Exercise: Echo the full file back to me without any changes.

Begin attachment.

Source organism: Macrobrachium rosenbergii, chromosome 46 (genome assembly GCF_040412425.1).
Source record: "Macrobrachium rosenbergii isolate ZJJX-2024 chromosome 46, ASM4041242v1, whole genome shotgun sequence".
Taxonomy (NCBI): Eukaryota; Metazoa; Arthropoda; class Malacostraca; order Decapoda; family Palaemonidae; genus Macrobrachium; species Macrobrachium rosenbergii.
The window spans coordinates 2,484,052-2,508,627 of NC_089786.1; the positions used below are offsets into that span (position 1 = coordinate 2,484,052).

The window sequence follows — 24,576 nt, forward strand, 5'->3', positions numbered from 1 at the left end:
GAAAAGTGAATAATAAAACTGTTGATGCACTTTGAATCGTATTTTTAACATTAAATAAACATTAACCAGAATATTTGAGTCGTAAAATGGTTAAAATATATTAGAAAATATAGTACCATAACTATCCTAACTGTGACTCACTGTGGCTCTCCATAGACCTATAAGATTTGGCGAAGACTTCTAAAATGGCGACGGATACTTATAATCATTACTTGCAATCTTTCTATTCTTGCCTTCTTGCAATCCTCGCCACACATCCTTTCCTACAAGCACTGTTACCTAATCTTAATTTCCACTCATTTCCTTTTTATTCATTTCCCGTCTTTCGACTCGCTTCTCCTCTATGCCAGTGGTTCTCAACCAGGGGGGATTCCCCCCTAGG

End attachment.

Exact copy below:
Source organism: Macrobrachium rosenbergii, chromosome 46 (genome assembly GCF_040412425.1).
Source record: "Macrobrachium rosenbergii isolate ZJJX-2024 chromosome 46, ASM4041242v1, whole genome shotgun sequence".
Taxonomy (NCBI): Eukaryota; Metazoa; Arthropoda; class Malacostraca; order Decapoda; family Palaemonidae; genus Macrobrachium; species Macrobrachium rosenbergii.
The window spans coordinates 2,484,052-2,508,627 of NC_089786.1; the positions used below are offsets into that span (position 1 = coordinate 2,484,052).

The window sequence follows — 24,576 nt, forward strand, 5'->3', positions numbered from 1 at the left end:
GAAAAGTGAATAATAAAACTGTTGATGCACTTTGAATCGTATTTTTAACATTAAATAAACATTAACCAGAATATTTGAGTCGTAAAATGGTTAAAATATATTAGAAAATATAGTACCATAACTATCCTAACTGTGACTCACTGTGGCTCTCCATAGACCTATAAGATTTGGCGAAGACTTCTAAAATGGCGACGGATACTTATAATCATTACTTGCAATCTTTCTATTCTTGCCTTCTTGCAATCCTCGCCACACATCCTTTCCTACAAGCACTGTTACCTAATCTTAATTTCCACTCATTTCCTTTTTATTCATTTCCCGTCTTTCGACTCGCTTCTCCTCTATGCCAGTGGTTCTCAACCAGGGGGGATTCCCCCCTAGG